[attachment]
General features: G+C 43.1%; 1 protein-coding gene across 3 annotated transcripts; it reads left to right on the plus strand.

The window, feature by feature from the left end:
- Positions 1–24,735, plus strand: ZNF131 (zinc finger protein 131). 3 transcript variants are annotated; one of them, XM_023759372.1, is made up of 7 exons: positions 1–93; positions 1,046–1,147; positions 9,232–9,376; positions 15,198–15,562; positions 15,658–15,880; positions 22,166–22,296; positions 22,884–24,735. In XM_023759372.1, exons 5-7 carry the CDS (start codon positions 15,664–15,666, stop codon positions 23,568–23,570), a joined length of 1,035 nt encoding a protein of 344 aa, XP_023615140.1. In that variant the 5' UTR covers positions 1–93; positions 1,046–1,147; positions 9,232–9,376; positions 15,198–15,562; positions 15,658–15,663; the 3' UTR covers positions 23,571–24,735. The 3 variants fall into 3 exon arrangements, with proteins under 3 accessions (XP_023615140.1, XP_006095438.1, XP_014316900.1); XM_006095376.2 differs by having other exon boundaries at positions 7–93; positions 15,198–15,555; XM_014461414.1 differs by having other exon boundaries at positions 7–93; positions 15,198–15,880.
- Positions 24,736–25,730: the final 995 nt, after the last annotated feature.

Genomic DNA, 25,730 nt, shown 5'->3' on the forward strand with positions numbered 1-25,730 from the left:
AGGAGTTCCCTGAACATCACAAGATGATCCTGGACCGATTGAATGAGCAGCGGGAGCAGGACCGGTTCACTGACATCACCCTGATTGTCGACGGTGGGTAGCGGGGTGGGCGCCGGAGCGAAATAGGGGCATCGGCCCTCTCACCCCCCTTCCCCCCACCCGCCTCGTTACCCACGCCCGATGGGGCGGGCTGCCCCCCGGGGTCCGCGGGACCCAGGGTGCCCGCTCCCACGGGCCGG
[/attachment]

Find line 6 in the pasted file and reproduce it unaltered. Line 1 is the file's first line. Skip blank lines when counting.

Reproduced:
AGGAGTTCCCTGAACATCACAAGATGATCCTGGACCGATTGAATGAGCAGCGGGAGCAGGACCGGTTCACTGACATCACCCTGATTGTCGACGGTGGGTAGCGGGGTGGGCGCCGGAGCGAAATAGGGGCATCGGCCCTCTCACCCCCCTTCCCCCCACCCGCCTCGTTACCCACGCCCGATGGGGCGGGCTGCCCCCCGGGGTCCGCGGGACCCAGGGTGCCCGCTCCCACGGGCCGG